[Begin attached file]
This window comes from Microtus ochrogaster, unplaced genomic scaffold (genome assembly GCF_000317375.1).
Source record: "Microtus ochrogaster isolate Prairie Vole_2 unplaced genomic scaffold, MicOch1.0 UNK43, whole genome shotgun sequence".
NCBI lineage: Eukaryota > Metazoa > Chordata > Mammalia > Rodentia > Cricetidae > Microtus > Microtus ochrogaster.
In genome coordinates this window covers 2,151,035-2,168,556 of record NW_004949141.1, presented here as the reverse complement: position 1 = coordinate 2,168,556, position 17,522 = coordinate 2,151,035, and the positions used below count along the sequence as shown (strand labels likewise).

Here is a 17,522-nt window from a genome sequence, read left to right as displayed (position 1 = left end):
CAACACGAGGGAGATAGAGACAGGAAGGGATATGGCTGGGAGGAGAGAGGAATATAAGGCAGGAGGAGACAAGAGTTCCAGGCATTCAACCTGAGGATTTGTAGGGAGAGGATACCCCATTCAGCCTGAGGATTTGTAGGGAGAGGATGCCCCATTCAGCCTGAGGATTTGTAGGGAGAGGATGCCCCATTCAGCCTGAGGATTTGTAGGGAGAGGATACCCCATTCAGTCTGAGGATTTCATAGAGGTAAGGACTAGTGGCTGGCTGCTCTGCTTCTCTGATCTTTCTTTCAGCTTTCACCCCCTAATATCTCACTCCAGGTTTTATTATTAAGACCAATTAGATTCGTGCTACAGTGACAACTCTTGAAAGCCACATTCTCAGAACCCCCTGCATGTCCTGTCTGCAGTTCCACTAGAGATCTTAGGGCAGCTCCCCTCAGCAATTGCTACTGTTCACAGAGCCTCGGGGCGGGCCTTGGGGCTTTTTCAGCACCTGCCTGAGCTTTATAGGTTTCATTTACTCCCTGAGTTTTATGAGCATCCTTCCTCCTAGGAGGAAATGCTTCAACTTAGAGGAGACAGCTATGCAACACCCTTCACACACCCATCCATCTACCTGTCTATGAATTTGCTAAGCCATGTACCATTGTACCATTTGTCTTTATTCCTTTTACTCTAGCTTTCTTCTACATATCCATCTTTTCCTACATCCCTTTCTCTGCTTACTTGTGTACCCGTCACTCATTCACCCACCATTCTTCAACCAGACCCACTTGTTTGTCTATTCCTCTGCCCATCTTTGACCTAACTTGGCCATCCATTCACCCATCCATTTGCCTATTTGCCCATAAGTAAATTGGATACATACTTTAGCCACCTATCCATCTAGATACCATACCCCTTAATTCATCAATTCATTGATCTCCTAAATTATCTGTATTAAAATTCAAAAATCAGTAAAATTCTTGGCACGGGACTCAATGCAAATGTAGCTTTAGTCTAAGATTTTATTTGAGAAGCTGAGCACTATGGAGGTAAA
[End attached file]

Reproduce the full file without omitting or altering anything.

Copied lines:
This window comes from Microtus ochrogaster, unplaced genomic scaffold (genome assembly GCF_000317375.1).
Source record: "Microtus ochrogaster isolate Prairie Vole_2 unplaced genomic scaffold, MicOch1.0 UNK43, whole genome shotgun sequence".
NCBI lineage: Eukaryota > Metazoa > Chordata > Mammalia > Rodentia > Cricetidae > Microtus > Microtus ochrogaster.
In genome coordinates this window covers 2,151,035-2,168,556 of record NW_004949141.1, presented here as the reverse complement: position 1 = coordinate 2,168,556, position 17,522 = coordinate 2,151,035, and the positions used below count along the sequence as shown (strand labels likewise).

Here is a 17,522-nt window from a genome sequence, read left to right as displayed (position 1 = left end):
CAACACGAGGGAGATAGAGACAGGAAGGGATATGGCTGGGAGGAGAGAGGAATATAAGGCAGGAGGAGACAAGAGTTCCAGGCATTCAACCTGAGGATTTGTAGGGAGAGGATACCCCATTCAGCCTGAGGATTTGTAGGGAGAGGATGCCCCATTCAGCCTGAGGATTTGTAGGGAGAGGATGCCCCATTCAGCCTGAGGATTTGTAGGGAGAGGATACCCCATTCAGTCTGAGGATTTCATAGAGGTAAGGACTAGTGGCTGGCTGCTCTGCTTCTCTGATCTTTCTTTCAGCTTTCACCCCCTAATATCTCACTCCAGGTTTTATTATTAAGACCAATTAGATTCGTGCTACAGTGACAACTCTTGAAAGCCACATTCTCAGAACCCCCTGCATGTCCTGTCTGCAGTTCCACTAGAGATCTTAGGGCAGCTCCCCTCAGCAATTGCTACTGTTCACAGAGCCTCGGGGCGGGCCTTGGGGCTTTTTCAGCACCTGCCTGAGCTTTATAGGTTTCATTTACTCCCTGAGTTTTATGAGCATCCTTCCTCCTAGGAGGAAATGCTTCAACTTAGAGGAGACAGCTATGCAACACCCTTCACACACCCATCCATCTACCTGTCTATGAATTTGCTAAGCCATGTACCATTGTACCATTTGTCTTTATTCCTTTTACTCTAGCTTTCTTCTACATATCCATCTTTTCCTACATCCCTTTCTCTGCTTACTTGTGTACCCGTCACTCATTCACCCACCATTCTTCAACCAGACCCACTTGTTTGTCTATTCCTCTGCCCATCTTTGACCTAACTTGGCCATCCATTCACCCATCCATTTGCCTATTTGCCCATAAGTAAATTGGATACATACTTTAGCCACCTATCCATCTAGATACCATACCCCTTAATTCATCAATTCATTGATCTCCTAAATTATCTGTATTAAAATTCAAAAATCAGTAAAATTCTTGGCACGGGACTCAATGCAAATGTAGCTTTAGTCTAAGATTTTATTTGAGAAGCTGAGCACTATGGAGGTAAA